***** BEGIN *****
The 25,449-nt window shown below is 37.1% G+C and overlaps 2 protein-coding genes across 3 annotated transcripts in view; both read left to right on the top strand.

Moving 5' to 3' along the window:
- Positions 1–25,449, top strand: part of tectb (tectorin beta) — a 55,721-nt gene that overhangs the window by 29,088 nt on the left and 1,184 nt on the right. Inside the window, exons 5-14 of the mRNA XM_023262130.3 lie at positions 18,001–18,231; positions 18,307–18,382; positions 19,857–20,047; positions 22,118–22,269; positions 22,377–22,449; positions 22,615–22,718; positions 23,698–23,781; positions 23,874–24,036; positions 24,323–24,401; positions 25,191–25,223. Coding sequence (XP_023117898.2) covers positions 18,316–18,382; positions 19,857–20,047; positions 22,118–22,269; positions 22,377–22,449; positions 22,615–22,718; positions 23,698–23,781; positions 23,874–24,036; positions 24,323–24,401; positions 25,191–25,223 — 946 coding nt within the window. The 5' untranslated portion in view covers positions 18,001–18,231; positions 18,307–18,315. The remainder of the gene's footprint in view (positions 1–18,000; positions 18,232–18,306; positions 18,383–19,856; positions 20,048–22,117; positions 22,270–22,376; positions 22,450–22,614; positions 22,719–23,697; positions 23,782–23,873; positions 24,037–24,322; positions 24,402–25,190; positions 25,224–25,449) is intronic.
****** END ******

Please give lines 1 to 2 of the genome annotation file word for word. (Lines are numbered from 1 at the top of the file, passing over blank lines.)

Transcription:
The 25,449-nt window shown below is 37.1% G+C and overlaps 2 protein-coding genes across 3 annotated transcripts in view; both read left to right on the top strand.

Moving 5' to 3' along the window: